pagan literature

Karlstadt, who heralded the crusade against image-worship th preceded the Reformation.

1 Epist. 27. The tone of this letter, wherein Alcuin mildly expresses his surprise that the emperor should have summoned him from his retire.

ment to act as arbiter in a literary
controversy, and should be willing
emeritæ nomen militie in castra revo-
care pugnantia, plainly shows how
he sought in his latter life to with-
draw himself from the study of pagan
literature.

INTRO DUCTION.

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ever the scholar was not yet destined to enjoy. The course of
events, it is true, had tended to weaken the belief which
Gregory had held', but there had at the same time been
growing up in the Church a subsidiary theory with respect
to pagan literature, which equally served to discredit and
discourage the study. From considerations which led to an
estimate of pagan learning as a thing wherein the Christian
had no longer part or lot, objectors now turned to considera-
tions derived from the morality of the literature. The spirit
of Tertullian and Arnobius long survived in the Latin Church;
and the most learned ecclesiastics of these centuries are to
be found ignoring that very culture which in a later age has
proved the road to ecclesiastical preferment, on grounds
precisely similar to those assumed by the most illiterate and
bigoted zealots of more modern times. Thus Alcuin himself,
who had been wont as a boy to conceal in his bed his Virgil
from the observation of the brother who came to rouse the

1

1 It is remarkable how the anticipations of Gregory assume at the hands of Alcuina comparatively vague and indefinite character:Quædam videlicet signa, quæ ipse Dominus in Evangelio ante finem mundi futura esse prædixit, transacta leguntur; quædam vero imminentia quotidie sentiuntur. Quædam itaque necdum acta sunt, sed futura esse certissime creduntur......et regnum Antichristi et crudelitas ejus in sanctos; hæc enim erit novissima persecutio, novissimo imminente judicio, quam sancta Ecclesia toto terrarum orbe patietur; universa scilicet civitas Christi, ab universa diaboli civitate.' De Pide Sanc. Trinitatis, Bk. III c. 19. Migue, ci 51. It is easy to note in this passage, perhaps the most definite in Alcuin's writings, how the phraseology of Augustine continued to be repeated while the application of his theory was longer insisted on with the same distinctness. In his brief commentary on the Apocalypse we observe a singular reticence in interpreting any portion of the prophecy by specific events; and in the Libellus de Antichristo, once attributed to him, but now proved to be by an Abbot of the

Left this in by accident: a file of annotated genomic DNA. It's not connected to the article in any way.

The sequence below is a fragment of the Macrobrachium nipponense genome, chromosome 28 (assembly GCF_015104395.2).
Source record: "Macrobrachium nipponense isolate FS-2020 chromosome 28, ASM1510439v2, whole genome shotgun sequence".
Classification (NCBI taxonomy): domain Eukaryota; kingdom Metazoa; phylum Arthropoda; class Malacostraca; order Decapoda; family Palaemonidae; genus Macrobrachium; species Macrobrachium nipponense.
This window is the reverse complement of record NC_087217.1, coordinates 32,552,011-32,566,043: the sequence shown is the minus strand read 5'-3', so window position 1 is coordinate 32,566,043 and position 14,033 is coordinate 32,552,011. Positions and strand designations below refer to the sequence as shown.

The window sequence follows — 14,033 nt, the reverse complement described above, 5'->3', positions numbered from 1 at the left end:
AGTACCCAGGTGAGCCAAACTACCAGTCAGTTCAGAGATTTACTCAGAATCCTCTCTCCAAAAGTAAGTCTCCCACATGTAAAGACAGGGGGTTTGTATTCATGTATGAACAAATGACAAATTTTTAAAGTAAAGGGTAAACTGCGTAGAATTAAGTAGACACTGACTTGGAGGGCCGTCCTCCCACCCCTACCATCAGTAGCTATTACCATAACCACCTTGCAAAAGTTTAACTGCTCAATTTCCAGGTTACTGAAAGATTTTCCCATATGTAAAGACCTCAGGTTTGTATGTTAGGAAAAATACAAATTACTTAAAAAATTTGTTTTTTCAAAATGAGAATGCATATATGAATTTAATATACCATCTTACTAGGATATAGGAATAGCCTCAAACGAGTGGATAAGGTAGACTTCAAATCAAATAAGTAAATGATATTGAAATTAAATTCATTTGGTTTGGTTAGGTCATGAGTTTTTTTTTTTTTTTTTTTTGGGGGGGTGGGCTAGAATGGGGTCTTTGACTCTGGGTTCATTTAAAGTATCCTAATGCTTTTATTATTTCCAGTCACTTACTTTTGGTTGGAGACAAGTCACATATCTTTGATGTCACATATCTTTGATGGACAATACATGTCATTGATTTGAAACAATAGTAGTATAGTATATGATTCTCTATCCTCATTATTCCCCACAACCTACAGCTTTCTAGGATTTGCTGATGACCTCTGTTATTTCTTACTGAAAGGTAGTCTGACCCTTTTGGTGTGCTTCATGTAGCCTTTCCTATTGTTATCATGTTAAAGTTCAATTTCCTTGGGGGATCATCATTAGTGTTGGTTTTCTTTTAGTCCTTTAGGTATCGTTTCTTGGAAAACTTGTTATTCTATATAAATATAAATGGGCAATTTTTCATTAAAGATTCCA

monastery at Montier-en-Der, and
written more than a century later,
we find the following remarkable
passage: 'Quicumque enim, sive
laicus, sive canonicus, sive monachus
contra justitiam vivit, et ordinis sui
regulam impugnat, et quod bonum
est blasphemat, Antichristus et mi-
nister Satanæ est.' This brief tract,
successively attributed to Augustine,
Alcuin, and Rabanus Maurus (see
edition of the last named, published
at Col. Agripp. vi 178, also Migne,
ci 1291), while it specifies a definite
period of persecution, assigns the
East as the quarter from whence
Antichrist would appear, and ranges
against him the Western Powers.
The whole has a marked resem.
blance to Lactantius, Institutiones,
Bk, vii.

? Herwerden, in his Commentatio
De Caroli Magni, etc., one of his
earliest productions, has very happily
characterised this prejudice of the
time: • Veteribus Latinis Græcisque
litteris pestifera præsertim erat su-
perstitiosissimi ejus ævi opinio, stu-